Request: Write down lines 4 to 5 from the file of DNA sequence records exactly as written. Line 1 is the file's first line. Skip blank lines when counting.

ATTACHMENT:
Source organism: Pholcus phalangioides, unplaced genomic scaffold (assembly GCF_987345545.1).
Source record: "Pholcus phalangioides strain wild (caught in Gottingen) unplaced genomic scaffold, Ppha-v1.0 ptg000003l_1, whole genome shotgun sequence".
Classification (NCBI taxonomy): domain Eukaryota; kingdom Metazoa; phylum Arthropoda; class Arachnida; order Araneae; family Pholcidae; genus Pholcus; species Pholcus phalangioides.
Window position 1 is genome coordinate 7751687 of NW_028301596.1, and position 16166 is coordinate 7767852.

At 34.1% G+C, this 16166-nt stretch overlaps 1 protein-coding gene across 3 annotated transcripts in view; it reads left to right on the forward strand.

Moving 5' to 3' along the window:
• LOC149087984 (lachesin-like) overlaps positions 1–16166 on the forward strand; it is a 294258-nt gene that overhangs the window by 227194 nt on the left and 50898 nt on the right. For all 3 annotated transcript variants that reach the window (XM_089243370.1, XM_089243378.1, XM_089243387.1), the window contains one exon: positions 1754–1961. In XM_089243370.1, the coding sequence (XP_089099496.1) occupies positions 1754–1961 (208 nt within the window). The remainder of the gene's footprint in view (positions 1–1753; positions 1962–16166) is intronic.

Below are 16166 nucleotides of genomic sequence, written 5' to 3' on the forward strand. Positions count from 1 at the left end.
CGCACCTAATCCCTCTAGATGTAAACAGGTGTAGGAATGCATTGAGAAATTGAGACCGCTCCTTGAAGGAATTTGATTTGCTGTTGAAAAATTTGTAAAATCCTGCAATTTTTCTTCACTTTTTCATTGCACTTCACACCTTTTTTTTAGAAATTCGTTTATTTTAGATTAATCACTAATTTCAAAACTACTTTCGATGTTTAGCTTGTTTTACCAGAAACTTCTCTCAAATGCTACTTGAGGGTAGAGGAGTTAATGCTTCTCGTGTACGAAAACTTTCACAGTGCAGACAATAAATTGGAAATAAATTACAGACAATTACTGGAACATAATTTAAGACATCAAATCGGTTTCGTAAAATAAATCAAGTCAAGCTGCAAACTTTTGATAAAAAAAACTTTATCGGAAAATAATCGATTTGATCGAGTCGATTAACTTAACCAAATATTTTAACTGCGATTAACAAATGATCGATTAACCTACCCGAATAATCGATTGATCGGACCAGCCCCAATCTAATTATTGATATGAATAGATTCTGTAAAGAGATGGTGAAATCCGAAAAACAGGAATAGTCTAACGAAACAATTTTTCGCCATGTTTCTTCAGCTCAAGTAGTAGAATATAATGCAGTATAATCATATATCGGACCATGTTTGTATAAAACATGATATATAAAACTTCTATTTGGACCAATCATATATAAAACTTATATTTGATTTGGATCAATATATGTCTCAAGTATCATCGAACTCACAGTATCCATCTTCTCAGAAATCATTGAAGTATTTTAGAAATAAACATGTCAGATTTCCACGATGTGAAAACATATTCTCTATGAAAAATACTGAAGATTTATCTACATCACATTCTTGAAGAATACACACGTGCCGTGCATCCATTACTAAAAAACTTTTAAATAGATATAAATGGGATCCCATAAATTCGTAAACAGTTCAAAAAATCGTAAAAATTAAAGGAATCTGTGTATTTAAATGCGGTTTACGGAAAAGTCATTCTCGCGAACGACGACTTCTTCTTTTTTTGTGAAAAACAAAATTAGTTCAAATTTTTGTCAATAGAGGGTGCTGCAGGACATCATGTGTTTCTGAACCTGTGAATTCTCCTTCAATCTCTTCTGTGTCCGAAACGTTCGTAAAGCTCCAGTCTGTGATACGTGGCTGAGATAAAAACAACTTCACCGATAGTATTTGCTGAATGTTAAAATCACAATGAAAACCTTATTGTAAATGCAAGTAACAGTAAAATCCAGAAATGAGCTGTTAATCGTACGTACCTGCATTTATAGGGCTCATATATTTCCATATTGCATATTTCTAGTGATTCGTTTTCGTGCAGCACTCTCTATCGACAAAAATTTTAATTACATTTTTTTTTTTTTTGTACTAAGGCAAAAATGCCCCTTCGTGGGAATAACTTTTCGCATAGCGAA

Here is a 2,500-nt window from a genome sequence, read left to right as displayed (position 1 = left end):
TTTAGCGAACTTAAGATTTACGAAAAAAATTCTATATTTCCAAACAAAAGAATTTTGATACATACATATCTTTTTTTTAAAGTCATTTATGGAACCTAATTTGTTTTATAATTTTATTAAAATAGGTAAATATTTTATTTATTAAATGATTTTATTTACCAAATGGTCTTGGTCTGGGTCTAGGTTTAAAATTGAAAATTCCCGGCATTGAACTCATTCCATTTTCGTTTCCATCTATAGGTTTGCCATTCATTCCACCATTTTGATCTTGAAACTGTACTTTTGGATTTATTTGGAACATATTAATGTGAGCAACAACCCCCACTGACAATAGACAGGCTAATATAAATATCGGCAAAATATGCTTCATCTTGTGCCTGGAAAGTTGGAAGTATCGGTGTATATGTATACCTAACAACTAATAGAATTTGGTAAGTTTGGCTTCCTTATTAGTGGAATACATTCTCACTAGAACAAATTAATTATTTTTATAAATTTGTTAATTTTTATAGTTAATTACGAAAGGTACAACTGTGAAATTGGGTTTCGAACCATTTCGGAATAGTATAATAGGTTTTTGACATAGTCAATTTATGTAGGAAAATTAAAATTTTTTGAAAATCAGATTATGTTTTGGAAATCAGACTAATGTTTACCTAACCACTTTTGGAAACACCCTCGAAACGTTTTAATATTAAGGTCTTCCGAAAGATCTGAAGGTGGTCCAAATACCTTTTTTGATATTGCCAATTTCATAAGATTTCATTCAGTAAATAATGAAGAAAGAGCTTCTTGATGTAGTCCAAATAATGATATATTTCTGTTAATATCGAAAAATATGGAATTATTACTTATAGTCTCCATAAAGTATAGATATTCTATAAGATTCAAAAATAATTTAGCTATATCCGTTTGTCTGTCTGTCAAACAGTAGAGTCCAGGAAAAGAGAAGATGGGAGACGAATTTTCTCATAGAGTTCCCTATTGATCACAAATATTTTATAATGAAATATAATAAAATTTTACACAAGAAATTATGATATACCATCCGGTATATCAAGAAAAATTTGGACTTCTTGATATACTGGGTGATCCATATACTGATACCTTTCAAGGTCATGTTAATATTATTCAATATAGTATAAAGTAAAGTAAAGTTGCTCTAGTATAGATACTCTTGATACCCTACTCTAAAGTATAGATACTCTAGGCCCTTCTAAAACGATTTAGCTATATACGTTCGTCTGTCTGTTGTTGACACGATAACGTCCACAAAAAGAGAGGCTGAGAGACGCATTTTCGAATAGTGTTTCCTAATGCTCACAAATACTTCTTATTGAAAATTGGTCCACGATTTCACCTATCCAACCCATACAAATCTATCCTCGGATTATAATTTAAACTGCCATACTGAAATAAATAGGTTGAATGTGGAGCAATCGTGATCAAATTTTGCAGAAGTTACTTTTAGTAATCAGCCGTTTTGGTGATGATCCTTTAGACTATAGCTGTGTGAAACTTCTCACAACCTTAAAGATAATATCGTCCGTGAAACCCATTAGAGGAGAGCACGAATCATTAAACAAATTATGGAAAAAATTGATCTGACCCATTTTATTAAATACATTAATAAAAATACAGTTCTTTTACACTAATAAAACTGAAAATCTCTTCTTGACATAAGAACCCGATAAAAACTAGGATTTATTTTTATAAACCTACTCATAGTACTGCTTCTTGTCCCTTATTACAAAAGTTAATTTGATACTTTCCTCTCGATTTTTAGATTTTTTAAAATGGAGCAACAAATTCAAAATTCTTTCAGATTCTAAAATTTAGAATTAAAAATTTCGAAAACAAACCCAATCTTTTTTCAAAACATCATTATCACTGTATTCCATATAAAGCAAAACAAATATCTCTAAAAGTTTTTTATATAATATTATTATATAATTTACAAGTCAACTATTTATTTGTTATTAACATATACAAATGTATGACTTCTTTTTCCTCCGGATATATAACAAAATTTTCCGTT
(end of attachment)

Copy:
Window position 1 is genome coordinate 7751687 of NW_028301596.1, and position 16166 is coordinate 7767852.

At 34.1% G+C, this 16166-nt stretch overlaps 1 protein-coding gene across 3 annotated transcripts in view; it reads left to right on the forward strand.